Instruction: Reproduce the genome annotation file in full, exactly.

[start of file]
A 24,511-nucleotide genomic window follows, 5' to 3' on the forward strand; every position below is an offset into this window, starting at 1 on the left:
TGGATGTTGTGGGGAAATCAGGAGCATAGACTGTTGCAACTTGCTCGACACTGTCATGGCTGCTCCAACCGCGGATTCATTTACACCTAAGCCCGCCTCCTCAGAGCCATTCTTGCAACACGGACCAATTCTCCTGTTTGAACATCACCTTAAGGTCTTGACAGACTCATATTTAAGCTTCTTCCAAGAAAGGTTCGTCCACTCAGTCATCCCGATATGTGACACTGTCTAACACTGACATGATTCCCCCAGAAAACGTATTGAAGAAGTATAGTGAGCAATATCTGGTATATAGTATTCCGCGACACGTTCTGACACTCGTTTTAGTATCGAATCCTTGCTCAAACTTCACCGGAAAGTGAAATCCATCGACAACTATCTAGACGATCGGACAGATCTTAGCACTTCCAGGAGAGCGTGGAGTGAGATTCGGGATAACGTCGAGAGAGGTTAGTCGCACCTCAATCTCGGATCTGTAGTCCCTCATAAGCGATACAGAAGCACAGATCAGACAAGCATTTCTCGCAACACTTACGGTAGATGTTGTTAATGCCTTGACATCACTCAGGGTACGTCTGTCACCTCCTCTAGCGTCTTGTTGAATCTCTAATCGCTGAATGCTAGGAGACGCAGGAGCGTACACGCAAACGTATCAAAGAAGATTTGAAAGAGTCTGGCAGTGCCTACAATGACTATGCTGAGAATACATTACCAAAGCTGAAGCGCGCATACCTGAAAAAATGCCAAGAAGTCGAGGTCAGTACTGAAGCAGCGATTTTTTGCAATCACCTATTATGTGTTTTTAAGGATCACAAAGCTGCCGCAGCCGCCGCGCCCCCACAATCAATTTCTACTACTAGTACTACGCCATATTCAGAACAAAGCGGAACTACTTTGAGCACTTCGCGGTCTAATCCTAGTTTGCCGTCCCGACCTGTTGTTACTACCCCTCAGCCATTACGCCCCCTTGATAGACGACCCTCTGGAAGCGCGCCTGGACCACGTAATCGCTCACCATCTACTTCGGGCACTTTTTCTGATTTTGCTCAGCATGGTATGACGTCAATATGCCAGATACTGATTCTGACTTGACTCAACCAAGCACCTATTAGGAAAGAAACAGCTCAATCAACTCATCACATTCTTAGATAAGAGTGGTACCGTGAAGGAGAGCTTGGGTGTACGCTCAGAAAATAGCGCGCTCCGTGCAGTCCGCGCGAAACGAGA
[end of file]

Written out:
A 24,511-nucleotide genomic window follows, 5' to 3' on the forward strand; every position below is an offset into this window, starting at 1 on the left:
TGGATGTTGTGGGGAAATCAGGAGCATAGACTGTTGCAACTTGCTCGACACTGTCATGGCTGCTCCAACCGCGGATTCATTTACACCTAAGCCCGCCTCCTCAGAGCCATTCTTGCAACACGGACCAATTCTCCTGTTTGAACATCACCTTAAGGTCTTGACAGACTCATATTTAAGCTTCTTCCAAGAAAGGTTCGTCCACTCAGTCATCCCGATATGTGACACTGTCTAACACTGACATGATTCCCCCAGAAAACGTATTGAAGAAGTATAGTGAGCAATATCTGGTATATAGTATTCCGCGACACGTTCTGACACTCGTTTTAGTATCGAATCCTTGCTCAAACTTCACCGGAAAGTGAAATCCATCGACAACTATCTAGACGATCGGACAGATCTTAGCACTTCCAGGAGAGCGTGGAGTGAGATTCGGGATAACGTCGAGAGAGGTTAGTCGCACCTCAATCTCGGATCTGTAGTCCCTCATAAGCGATACAGAAGCACAGATCAGACAAGCATTTCTCGCAACACTTACGGTAGATGTTGTTAATGCCTTGACATCACTCAGGGTACGTCTGTCACCTCCTCTAGCGTCTTGTTGAATCTCTAATCGCTGAATGCTAGGAGACGCAGGAGCGTACACGCAAACGTATCAAAGAAGATTTGAAAGAGTCTGGCAGTGCCTACAATGACTATGCTGAGAATACATTACCAAAGCTGAAGCGCGCATACCTGAAAAAATGCCAAGAAGTCGAGGTCAGTACTGAAGCAGCGATTTTTTGCAATCACCTATTATGTGTTTTTAAGGATCACAAAGCTGCCGCAGCCGCCGCGCCCCCACAATCAATTTCTACTACTAGTACTACGCCATATTCAGAACAAAGCGGAACTACTTTGAGCACTTCGCGGTCTAATCCTAGTTTGCCGTCCCGACCTGTTGTTACTACCCCTCAGCCATTACGCCCCCTTGATAGACGACCCTCTGGAAGCGCGCCTGGACCACGTAATCGCTCACCATCTACTTCGGGCACTTTTTCTGATTTTGCTCAGCATGGTATGACGTCAATATGCCAGATACTGATTCTGACTTGACTCAACCAAGCACCTATTAGGAAAGAAACAGCTCAATCAACTCATCACATTCTTAGATAAGAGTGGTACCGTGAAGGAGAGCTTGGGTGTACGCTCAGAAAATAGCGCGCTCCGTGCAGTCCGCGCGAAACGAGA